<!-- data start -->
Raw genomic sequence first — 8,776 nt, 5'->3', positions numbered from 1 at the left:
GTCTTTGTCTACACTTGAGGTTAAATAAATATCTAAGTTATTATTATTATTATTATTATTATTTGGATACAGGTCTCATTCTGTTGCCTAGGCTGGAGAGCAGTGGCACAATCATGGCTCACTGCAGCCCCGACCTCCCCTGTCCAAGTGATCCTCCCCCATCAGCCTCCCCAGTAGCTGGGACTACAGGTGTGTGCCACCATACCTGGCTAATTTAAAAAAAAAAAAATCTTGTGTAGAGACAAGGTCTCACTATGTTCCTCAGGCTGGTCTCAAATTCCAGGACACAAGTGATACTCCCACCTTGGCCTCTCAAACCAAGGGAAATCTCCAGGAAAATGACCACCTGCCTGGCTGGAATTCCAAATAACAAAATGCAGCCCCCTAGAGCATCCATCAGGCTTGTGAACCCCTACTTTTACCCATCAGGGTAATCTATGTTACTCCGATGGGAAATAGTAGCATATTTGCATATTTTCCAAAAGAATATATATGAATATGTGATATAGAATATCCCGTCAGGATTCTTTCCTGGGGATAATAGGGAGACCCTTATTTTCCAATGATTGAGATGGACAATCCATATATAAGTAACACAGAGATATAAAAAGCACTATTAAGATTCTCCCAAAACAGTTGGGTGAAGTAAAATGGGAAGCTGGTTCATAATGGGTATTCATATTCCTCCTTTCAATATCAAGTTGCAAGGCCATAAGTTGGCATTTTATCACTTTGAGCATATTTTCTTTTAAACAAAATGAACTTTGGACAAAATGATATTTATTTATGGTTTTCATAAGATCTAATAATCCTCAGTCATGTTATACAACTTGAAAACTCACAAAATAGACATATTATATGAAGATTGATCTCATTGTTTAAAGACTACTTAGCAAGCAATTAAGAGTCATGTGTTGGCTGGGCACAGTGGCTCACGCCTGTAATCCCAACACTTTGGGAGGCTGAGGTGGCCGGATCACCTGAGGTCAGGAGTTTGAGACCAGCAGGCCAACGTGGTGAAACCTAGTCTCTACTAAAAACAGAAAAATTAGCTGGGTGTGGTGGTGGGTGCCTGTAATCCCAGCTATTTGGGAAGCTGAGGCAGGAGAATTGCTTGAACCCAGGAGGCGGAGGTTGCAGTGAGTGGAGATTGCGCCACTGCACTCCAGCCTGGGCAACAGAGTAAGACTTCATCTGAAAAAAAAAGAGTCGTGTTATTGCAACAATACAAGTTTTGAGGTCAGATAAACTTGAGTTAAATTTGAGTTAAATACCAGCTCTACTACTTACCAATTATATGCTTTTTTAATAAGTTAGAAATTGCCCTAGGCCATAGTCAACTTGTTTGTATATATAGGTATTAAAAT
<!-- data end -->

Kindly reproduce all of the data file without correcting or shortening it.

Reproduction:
Raw genomic sequence first — 8,776 nt, 5'->3', positions numbered from 1 at the left:
GTCTTTGTCTACACTTGAGGTTAAATAAATATCTAAGTTATTATTATTATTATTATTATTATTTGGATACAGGTCTCATTCTGTTGCCTAGGCTGGAGAGCAGTGGCACAATCATGGCTCACTGCAGCCCCGACCTCCCCTGTCCAAGTGATCCTCCCCCATCAGCCTCCCCAGTAGCTGGGACTACAGGTGTGTGCCACCATACCTGGCTAATTTAAAAAAAAAAAAATCTTGTGTAGAGACAAGGTCTCACTATGTTCCTCAGGCTGGTCTCAAATTCCAGGACACAAGTGATACTCCCACCTTGGCCTCTCAAACCAAGGGAAATCTCCAGGAAAATGACCACCTGCCTGGCTGGAATTCCAAATAACAAAATGCAGCCCCCTAGAGCATCCATCAGGCTTGTGAACCCCTACTTTTACCCATCAGGGTAATCTATGTTACTCCGATGGGAAATAGTAGCATATTTGCATATTTTCCAAAAGAATATATATGAATATGTGATATAGAATATCCCGTCAGGATTCTTTCCTGGGGATAATAGGGAGACCCTTATTTTCCAATGATTGAGATGGACAATCCATATATAAGTAACACAGAGATATAAAAAGCACTATTAAGATTCTCCCAAAACAGTTGGGTGAAGTAAAATGGGAAGCTGGTTCATAATGGGTATTCATATTCCTCCTTTCAATATCAAGTTGCAAGGCCATAAGTTGGCATTTTATCACTTTGAGCATATTTTCTTTTAAACAAAATGAACTTTGGACAAAATGATATTTATTTATGGTTTTCATAAGATCTAATAATCCTCAGTCATGTTATACAACTTGAAAACTCACAAAATAGACATATTATATGAAGATTGATCTCATTGTTTAAAGACTACTTAGCAAGCAATTAAGAGTCATGTGTTGGCTGGGCACAGTGGCTCACGCCTGTAATCCCAACACTTTGGGAGGCTGAGGTGGCCGGATCACCTGAGGTCAGGAGTTTGAGACCAGCAGGCCAACGTGGTGAAACCTAGTCTCTACTAAAAACAGAAAAATTAGCTGGGTGTGGTGGTGGGTGCCTGTAATCCCAGCTATTTGGGAAGCTGAGGCAGGAGAATTGCTTGAACCCAGGAGGCGGAGGTTGCAGTGAGTGGAGATTGCGCCACTGCACTCCAGCCTGGGCAACAGAGTAAGACTTCATCTGAAAAAAAAAGAGTCGTGTTATTGCAACAATACAAGTTTTGAGGTCAGATAAACTTGAGTTAAATTTGAGTTAAATACCAGCTCTACTACTTACCAATTATATGCTTTTTTAATAAGTTAGAAATTGCCCTAGGCCATAGTCAACTTGTTTGTATATATAGGTATTAAAAT